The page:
Skip to main content

Shopper-Pathways ‘Heatmaps’ Can Identify Marketing Opportunities


When retailers and architects design store layouts, beyond designing for aesthetics they attempt to control the path that shoppers take through the store. Ideally, shoppers follow the most convenient path to find the products they seek, one that is lucrative for the retailer and that gives shoppers the opportunity to notice the maximum number of products during their time in store.

The latest generation of portable eye tracking technologies record shoppers’ complete in-store experience, from their viewing perspective. Heatmaps, which are produced as output from eye tracking data, enable retailers to readily understand where shoppers focus their attention. The maps show each shopper’s pathway overlaid onto a store layout then translated into a pathway.

Shopper store pathway maps show where shoppers walkways converge in any type of store. The greatest convergence, obviously, occurs around checkouts. The color-coded maps instantly illustrate which path(s) shoppers take through the store, which provides marketers a key indication of location where dedicated messages will likely have the greatest impact.

Greatest Shopper Convergence at Checkout

As expected, the most convergence occurs around the checkout area. While it may seem that this would be the best place to communicate to the most shoppers, messages at checkout are generally ineffective, as most shoppers have already selected their purchases. At that point, any communication for products found elsewhere in the store will have little relevancy to the customer. Therefore, messaging that is placed around checkout should pertain only to products available in that immediate area if the retailers hopes to influence the purchase of impulse items.

Pathway heatmaps, however, show all areas of the store with heavily trafficked areas presenting opportunities to engage shoppers with in-store messaging. Considering shoppers’ journeys, along with their convergence, creates opportunities to optimize messaging. Keep in mind that product- or sale-related messages should be located as close as possible to the corresponding products.

Don’t make shoppers work to act on messaging. Also, product categories closely aligned with impulse purchasing should be placed along the path of highest convergence so the majority of shoppers will notice. Conversely, destination categories, products certain shoppers seek out no matter what, can play a role in drawing shoppers to an area of the store they might otherwise miss.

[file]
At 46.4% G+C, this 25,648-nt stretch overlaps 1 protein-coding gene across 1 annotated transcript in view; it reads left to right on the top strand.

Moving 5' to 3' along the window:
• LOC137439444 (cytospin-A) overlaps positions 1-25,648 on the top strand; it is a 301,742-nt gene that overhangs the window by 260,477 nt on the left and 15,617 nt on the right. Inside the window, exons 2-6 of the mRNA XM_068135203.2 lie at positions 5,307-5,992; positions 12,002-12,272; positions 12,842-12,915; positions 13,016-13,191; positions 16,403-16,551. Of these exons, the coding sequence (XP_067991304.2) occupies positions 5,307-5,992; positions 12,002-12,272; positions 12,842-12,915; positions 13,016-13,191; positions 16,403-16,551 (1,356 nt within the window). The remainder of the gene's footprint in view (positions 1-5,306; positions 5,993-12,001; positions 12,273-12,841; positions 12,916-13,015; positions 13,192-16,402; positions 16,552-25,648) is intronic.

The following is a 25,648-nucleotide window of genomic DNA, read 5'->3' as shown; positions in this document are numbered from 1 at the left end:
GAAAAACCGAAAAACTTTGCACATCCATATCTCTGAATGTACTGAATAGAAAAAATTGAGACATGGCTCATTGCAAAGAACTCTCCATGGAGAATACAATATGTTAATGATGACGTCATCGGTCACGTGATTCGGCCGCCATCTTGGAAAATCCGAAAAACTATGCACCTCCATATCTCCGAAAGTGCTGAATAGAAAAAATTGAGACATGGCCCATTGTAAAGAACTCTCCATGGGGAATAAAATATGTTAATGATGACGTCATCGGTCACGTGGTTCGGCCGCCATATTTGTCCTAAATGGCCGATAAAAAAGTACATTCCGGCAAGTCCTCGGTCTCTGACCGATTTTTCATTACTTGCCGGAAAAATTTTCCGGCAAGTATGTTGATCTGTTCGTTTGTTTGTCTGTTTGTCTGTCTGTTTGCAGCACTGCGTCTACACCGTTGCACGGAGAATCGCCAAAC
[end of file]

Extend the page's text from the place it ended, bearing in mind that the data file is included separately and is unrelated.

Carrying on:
Heat Up Back Corners With Destination Categories

The back corners of the store, areas furthest from the entrance and checkout, are often missed when discussing shopper paths, a finding from dozens of eye tracking studies in varying retail environments. A destination category could be anything from beer and wine to health and beauty products to women’s clothing, depending on the retailer and store size.

Placing popular categories in corners draws shoppers, while increasing the number of product categories they have the opportunity to notice on their shopping journey. Depending on the store layout, drawing shoppers to these areas may strongly influence their path through the entire store and back to checkout. Changing category placement within the store to reflect this reality is a relatively low cost investment with the potential to increase basket size, while improving the shopping environment to better resonate with customers.

Smooth Out the Shopper Experience

Occasionally, heatmaps uncover erratic paths that shoppers take. Typically erratic paths mean that the store layout is not conducive to finding desired items. It can also mean that the way products were shelved confused customers who had to work harder to find them. While erratic paths often mean consumers spend more time shopping, which might be inferred as a positive. However, it nets negative as their behavior suggests they are having difficulties completing their task, which can lead to decreased overall satisfaction with the in-store experience.

Improving category placement increases customer satisfaction. Other subtle investments in store design may also improve shopper paths. A classic example is how Ikea moves customers through the store via guide arrows painted on the floor. This creates a consistent and controlled shopper path that produces high convergence throughout the store. Ikea shoppers who follow the designed flow don’t miss a single department as they make their way toward checkout.

Other design elements and messaging can assist in smoothing shopper pathways. Brands and retailers often attempt new messaging around wayfinding signage in-aisle and on-shelf. The key to ensuring that these messages work is consistency. Shoppers historically have found wayfinding signs hanging from the ceilings or at the end of an aisle angled toward the advertised products. Moving the placement of wayfinding signs to the floor, for example, forces shoppers to relearn where to locate these signs. On-shelf signage that organizes product categories for ease of location should be consistent within the category, and throughout the store.

In sum, store pathway heatmaps are a simple and effective visual tool to ascertain where shopper paths converge. As a byproduct of eye tracking studies that chart consumers’ attention, these maps pinpoint key areas for messaging, depict overall consumer browsing behavior, and identify areas of potential improvement in store layout and design.

Kirk Hendrickson is CEO of Eye Faster, a leading provider of shopper research. He developed his expertise in eye tracking and shopper research while leading worldwide field operations for EmSense Corporation and product management for MarketTools.

This ad will auto-close in 10 seconds